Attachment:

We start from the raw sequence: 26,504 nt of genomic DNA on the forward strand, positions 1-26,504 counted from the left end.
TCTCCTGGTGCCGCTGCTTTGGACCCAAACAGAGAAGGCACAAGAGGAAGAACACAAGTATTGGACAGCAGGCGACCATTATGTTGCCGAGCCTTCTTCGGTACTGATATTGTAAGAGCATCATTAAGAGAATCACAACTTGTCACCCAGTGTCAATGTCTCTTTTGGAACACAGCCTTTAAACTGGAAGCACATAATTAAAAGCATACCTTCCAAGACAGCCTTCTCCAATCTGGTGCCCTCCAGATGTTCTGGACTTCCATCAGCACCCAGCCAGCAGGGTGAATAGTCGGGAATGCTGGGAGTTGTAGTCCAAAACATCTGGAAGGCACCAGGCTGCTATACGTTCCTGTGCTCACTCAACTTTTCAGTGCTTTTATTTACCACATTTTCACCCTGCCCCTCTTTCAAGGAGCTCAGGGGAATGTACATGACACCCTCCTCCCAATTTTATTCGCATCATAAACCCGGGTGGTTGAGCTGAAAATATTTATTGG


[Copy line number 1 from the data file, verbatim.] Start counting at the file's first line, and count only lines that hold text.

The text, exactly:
We start from the raw sequence: 26,504 nt of genomic DNA on the forward strand, positions 1-26,504 counted from the left end.